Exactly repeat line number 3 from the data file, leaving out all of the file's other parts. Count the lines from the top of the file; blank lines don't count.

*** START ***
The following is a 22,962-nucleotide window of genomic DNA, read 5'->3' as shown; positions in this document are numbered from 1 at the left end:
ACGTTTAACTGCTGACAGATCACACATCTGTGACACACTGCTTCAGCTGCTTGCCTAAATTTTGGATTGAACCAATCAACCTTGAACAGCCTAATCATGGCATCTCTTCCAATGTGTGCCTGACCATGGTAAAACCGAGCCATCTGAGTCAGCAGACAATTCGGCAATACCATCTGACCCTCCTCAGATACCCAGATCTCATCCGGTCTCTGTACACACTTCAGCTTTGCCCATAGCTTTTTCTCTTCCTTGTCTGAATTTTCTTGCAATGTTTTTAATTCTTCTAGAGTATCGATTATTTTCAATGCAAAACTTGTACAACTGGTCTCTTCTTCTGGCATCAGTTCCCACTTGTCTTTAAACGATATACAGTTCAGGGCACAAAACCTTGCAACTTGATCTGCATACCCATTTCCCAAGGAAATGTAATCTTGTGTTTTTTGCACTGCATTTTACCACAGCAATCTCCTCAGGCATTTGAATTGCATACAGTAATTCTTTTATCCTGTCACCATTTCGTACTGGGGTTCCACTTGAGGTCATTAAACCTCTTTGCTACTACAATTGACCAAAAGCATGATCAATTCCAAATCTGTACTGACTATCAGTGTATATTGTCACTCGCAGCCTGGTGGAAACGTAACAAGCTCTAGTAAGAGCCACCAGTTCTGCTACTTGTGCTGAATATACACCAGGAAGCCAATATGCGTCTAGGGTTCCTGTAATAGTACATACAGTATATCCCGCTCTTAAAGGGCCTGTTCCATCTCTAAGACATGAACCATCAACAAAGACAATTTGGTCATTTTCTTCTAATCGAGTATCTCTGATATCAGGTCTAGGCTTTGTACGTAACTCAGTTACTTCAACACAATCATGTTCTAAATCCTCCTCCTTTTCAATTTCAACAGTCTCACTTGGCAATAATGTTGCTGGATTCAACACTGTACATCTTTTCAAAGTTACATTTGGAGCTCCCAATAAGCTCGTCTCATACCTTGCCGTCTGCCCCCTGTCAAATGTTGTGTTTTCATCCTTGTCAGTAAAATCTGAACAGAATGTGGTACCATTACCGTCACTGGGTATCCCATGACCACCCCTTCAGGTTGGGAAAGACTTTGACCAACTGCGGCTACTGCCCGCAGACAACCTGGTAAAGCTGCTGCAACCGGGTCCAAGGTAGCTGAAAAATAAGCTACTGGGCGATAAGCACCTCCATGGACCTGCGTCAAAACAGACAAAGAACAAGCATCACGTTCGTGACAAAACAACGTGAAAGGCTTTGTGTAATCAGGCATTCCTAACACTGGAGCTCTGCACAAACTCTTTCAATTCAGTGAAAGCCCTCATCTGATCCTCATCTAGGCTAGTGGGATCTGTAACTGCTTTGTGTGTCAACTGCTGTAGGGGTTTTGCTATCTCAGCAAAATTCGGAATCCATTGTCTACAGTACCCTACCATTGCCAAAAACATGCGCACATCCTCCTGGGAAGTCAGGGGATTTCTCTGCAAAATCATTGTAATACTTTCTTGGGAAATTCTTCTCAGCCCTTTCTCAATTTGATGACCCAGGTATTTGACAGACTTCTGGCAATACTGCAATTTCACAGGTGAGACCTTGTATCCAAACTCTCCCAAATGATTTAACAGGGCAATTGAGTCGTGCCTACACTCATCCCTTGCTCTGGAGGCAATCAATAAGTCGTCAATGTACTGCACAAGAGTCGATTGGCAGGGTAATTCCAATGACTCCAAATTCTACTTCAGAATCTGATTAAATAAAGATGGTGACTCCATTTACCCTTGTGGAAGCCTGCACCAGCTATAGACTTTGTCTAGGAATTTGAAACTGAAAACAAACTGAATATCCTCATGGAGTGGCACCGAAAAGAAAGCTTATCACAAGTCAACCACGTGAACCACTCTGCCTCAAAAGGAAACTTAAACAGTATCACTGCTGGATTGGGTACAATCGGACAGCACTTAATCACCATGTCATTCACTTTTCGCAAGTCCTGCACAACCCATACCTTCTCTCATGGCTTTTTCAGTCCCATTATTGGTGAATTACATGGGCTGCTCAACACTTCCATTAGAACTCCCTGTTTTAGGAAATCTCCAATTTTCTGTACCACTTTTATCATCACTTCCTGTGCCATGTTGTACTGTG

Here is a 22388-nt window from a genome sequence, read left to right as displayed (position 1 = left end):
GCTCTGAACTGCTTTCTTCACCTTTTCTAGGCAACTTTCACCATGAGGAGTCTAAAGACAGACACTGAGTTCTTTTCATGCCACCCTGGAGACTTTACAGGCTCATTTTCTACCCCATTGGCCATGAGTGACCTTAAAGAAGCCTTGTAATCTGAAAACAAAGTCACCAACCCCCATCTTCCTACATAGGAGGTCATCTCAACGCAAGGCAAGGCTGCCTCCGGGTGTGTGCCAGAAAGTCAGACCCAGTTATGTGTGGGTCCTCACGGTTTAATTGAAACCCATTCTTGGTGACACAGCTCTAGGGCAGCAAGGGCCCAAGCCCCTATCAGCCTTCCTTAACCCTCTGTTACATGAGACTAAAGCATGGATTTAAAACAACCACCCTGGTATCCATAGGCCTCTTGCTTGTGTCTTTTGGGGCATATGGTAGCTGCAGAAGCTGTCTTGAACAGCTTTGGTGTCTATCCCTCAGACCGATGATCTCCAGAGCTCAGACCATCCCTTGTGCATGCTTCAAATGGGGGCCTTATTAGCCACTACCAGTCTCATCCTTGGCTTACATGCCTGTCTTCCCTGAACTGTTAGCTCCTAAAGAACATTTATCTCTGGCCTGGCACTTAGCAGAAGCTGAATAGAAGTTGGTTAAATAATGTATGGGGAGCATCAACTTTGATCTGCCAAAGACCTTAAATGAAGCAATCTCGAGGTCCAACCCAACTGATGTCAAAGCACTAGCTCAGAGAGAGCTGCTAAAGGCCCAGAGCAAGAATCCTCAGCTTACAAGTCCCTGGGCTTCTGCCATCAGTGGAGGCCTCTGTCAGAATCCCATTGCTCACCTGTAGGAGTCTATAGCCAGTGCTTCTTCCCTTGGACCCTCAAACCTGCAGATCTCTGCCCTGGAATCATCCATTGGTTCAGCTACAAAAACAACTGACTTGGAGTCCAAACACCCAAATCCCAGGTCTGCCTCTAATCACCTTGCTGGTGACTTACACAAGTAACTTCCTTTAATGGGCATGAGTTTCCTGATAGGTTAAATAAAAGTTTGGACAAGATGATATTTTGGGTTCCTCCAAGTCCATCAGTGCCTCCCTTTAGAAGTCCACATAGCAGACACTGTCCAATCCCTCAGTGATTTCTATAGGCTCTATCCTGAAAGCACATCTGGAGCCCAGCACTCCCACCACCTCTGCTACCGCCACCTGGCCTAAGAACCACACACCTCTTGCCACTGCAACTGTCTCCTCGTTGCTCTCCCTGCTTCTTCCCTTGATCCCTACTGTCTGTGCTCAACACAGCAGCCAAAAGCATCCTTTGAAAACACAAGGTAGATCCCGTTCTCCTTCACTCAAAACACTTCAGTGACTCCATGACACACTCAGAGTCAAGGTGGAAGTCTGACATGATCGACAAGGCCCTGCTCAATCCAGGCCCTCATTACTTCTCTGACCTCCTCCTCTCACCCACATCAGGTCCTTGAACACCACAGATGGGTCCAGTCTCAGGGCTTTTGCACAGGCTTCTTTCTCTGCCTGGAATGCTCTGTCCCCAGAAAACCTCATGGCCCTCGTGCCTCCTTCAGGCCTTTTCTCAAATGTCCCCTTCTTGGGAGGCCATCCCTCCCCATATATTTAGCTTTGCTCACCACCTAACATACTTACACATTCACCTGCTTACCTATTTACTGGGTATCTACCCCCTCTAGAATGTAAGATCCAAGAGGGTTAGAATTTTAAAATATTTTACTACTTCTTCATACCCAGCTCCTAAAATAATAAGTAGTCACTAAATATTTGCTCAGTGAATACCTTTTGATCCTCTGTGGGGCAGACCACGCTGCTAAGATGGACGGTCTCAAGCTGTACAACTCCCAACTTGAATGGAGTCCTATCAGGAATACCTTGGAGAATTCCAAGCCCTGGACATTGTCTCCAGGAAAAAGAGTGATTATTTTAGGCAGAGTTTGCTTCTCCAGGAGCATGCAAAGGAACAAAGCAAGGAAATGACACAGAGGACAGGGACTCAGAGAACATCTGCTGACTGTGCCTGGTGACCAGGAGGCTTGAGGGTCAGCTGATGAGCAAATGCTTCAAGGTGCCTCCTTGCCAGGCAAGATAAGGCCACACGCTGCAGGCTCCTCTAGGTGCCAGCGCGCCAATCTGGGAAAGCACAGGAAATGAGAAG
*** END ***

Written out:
Here is a 22388-nt window from a genome sequence, read left to right as displayed (position 1 = left end):